A great example: It's been discovered that fatty tissue in individuals with obesity often have a very high number of macrophages - white blood cells - that cause a general inflammatory response, in fact a response very similar or identical to what the body would do in the case of a parasite. (http://www.ncbi.nlm.nih.gov/pmc/articles/PMC297006/)
It's also well supported that being exposed to allergens at a young age decreases your likelihood of being allergic to them later in life, as the body has time to develop an appropriate immune response while antibody production is still malleable. I.e. A child who has never touched a cat is more likely to be allergic as an adult than one who grew up with cats.
I would argue that the biggest and most effective change that saw an increase in general health and longevity in the 20th century was the widespread use of sanitary cooking and waste management. The ability to stop excrement from contaminating drinking water and food was responsible for a huge reduction in disease and especially spread of parasites.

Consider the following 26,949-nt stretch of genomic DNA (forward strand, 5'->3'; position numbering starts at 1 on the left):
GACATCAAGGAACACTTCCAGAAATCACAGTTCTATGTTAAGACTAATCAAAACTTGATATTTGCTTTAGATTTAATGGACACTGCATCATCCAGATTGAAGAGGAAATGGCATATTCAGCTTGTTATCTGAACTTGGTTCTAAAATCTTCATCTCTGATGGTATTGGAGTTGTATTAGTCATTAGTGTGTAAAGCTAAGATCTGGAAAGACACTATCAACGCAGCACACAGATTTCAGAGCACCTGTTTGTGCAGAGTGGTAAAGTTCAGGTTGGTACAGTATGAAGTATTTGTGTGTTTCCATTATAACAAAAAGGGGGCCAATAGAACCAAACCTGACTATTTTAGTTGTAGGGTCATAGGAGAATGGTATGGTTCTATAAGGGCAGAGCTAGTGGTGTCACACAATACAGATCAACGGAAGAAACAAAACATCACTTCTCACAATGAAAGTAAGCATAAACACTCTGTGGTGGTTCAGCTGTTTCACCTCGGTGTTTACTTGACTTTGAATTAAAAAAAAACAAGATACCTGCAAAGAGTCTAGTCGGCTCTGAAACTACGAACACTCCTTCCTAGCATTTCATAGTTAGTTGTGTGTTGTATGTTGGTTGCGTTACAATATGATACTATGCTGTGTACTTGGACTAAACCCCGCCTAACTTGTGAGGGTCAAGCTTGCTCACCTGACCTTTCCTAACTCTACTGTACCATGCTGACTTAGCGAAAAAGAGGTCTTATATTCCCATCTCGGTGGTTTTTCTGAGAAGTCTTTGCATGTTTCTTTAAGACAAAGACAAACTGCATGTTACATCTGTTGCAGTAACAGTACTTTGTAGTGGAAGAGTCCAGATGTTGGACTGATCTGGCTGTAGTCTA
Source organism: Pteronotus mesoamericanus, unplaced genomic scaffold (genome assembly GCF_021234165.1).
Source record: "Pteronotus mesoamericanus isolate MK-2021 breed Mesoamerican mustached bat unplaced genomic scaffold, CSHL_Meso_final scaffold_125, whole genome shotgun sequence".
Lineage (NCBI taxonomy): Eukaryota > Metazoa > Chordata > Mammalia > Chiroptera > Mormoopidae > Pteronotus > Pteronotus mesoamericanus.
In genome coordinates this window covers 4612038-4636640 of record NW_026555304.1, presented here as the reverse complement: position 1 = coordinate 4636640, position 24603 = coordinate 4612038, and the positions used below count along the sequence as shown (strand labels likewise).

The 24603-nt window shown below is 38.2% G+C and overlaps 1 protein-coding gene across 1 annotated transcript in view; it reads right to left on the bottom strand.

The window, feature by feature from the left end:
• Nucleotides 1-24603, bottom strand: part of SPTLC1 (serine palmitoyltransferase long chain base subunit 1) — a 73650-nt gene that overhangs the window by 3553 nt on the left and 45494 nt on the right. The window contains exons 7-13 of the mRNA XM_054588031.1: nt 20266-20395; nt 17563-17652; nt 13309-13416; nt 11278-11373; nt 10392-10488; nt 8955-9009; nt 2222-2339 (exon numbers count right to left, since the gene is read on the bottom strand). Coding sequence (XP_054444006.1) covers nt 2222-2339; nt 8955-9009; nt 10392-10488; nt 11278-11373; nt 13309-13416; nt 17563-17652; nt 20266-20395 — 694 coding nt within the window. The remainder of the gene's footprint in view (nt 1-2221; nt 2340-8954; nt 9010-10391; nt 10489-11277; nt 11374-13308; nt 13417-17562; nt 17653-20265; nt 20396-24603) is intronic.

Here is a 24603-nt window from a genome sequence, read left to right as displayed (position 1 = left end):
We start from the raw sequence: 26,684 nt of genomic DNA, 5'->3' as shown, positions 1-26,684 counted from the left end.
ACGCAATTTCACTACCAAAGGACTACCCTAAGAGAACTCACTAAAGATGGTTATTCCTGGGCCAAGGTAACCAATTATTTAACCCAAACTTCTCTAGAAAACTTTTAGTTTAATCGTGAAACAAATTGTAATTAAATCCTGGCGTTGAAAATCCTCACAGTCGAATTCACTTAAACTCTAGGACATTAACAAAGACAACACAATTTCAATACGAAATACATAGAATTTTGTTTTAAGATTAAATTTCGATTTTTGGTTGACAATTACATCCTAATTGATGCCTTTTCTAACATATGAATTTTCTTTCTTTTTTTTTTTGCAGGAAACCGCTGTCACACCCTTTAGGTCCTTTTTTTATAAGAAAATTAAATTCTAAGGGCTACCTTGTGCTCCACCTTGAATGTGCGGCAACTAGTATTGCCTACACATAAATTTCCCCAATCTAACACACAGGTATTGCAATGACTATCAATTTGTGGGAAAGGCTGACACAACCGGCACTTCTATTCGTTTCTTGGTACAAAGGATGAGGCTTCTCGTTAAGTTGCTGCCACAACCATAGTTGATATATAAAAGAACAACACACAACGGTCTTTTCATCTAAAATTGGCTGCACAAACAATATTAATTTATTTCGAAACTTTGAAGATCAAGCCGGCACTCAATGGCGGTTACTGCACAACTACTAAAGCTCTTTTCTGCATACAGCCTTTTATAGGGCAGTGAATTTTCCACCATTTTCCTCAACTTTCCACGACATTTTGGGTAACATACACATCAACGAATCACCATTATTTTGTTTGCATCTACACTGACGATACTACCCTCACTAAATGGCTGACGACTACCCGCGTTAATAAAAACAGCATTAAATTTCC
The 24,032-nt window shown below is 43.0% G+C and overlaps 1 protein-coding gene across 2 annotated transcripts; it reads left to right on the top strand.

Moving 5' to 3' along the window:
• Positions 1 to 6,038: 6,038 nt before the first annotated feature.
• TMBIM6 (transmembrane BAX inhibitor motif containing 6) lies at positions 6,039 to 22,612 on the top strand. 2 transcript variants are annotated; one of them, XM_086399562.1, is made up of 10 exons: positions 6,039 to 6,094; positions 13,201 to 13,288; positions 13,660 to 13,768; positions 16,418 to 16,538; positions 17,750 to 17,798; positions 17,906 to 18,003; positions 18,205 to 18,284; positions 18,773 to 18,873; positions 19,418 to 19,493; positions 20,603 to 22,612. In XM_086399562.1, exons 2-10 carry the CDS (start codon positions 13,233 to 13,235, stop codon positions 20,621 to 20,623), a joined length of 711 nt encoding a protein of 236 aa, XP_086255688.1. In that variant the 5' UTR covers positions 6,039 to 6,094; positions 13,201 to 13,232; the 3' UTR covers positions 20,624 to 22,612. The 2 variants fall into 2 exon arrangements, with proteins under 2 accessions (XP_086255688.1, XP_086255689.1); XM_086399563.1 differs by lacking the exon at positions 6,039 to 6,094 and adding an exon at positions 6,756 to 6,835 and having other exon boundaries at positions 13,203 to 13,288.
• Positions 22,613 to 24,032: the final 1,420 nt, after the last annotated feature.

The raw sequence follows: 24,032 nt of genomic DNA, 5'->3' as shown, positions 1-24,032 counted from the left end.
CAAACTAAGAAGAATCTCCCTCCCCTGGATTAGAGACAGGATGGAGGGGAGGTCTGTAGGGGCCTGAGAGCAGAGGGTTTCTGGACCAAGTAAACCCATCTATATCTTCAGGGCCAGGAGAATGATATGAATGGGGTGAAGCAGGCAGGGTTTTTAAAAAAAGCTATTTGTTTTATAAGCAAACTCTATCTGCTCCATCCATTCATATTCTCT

There's an application that extends usability of trackpad functions on Macbooks running Windows, called Trackpad++ (Link)
Upon downloading for free, it is fully usable, but the owner updates the product with bugfixes and sometimes features once a week. If you don't register the product by sending the owner a donation to receive a license key, it is disabled every week (and doesn't download updates automatically). You can continue using the product, but only if you go online and download the latest version.
This has the benefit of showing off other potential goods you have on your website, giving you free advertising, in addition to forcing users to see the "purchase" button over and over again.
If a consumer doesn't like or need your product, it stops working, no loss. If he wants to test it a little longer, he can keep downloading it, until he decides to purchase or not. When he buys it he is guaranteed updates and a usable product.
Is almost a total disappointment. No camera, no backgrounding, no flash support.
"We shall reach greater and greater platitudes of achievement." -- Richard J. Daley